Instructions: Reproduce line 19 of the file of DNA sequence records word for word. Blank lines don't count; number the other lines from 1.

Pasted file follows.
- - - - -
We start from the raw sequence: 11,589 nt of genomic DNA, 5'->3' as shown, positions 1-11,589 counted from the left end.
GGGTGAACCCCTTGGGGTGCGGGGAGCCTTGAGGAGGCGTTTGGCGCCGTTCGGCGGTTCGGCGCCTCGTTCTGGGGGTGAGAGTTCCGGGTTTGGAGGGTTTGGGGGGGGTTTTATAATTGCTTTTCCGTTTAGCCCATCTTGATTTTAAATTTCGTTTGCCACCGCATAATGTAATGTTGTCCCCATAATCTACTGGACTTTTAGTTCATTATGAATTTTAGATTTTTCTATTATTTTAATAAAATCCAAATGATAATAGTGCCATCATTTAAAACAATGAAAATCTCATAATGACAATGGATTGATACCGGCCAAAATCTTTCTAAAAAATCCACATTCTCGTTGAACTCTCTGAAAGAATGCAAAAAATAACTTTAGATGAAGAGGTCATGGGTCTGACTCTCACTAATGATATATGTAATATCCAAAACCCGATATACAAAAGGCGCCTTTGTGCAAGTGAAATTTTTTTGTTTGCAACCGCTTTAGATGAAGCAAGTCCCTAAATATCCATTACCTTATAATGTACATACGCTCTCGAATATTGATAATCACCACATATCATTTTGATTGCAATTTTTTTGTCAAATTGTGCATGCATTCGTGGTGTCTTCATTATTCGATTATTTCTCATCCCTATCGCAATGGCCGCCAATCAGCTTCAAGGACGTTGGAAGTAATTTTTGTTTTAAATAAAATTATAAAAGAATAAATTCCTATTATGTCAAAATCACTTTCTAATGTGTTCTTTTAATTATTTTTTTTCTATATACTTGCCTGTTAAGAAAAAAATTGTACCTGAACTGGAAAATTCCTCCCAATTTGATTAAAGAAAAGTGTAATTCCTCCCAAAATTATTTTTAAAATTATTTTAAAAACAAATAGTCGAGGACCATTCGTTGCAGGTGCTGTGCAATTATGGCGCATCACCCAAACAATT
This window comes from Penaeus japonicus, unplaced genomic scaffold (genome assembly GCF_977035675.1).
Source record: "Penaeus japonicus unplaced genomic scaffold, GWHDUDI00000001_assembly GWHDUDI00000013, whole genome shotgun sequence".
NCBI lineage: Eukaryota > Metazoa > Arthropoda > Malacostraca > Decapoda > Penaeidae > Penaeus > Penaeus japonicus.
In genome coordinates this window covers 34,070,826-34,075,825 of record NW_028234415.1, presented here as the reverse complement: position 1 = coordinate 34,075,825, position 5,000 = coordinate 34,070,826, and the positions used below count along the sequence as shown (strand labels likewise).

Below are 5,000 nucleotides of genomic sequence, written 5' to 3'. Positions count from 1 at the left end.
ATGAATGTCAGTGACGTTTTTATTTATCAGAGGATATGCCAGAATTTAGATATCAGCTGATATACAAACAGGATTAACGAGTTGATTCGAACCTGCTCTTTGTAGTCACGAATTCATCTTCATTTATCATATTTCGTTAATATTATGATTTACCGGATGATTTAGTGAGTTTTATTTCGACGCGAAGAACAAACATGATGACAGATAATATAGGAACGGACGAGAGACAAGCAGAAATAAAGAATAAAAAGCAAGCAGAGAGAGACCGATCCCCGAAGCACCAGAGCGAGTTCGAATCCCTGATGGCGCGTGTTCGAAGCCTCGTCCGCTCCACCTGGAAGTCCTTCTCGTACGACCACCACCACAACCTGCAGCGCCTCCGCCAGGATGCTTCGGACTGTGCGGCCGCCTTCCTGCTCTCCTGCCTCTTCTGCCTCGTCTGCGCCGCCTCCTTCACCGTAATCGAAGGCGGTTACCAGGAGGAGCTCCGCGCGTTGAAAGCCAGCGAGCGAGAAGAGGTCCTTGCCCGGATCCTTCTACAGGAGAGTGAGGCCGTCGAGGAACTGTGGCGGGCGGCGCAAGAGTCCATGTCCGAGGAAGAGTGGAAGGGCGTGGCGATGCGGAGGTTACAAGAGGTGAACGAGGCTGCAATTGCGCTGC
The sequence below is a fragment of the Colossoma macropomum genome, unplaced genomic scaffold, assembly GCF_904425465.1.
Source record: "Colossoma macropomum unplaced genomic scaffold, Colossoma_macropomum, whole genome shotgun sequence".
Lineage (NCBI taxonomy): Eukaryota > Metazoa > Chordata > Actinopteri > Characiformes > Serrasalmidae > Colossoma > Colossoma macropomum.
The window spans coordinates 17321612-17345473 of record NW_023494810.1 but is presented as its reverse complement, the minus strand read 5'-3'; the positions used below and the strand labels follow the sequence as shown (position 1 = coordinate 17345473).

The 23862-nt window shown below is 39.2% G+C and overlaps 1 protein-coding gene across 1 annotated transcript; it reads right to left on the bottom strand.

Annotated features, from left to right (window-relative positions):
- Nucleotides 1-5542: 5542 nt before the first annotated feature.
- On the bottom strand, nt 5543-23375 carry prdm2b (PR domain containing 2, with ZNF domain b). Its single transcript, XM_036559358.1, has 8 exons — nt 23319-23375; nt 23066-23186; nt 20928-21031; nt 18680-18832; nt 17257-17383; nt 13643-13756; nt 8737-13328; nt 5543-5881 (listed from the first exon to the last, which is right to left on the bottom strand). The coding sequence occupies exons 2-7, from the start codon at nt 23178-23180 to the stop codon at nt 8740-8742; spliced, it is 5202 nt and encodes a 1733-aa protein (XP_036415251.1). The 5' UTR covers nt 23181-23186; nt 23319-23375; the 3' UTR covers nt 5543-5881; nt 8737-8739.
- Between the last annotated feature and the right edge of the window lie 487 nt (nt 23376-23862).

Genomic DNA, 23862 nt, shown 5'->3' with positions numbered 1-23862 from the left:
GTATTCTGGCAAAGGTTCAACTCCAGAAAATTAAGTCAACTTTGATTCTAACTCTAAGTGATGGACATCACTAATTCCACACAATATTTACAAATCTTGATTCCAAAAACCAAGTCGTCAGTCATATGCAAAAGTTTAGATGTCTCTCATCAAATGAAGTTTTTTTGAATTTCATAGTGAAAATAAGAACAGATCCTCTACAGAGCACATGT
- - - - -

GTATTCTGGCAAAGGTTCAACTCCAGAAAATTAAGTCAACTTTGATTCTAACTCTAAGTGATGGACATCACTAATTCCACACAATATTTACAAATCTTGATTCCAAAAACCAAGTCGTCAGTCATATGCAAAAGTTTAGATGTCTCTCATCAAATGAAGTTTTTTTGAATTTCATAGTGAAAATAAGAACAGATCCTCTACAGAGCACATGT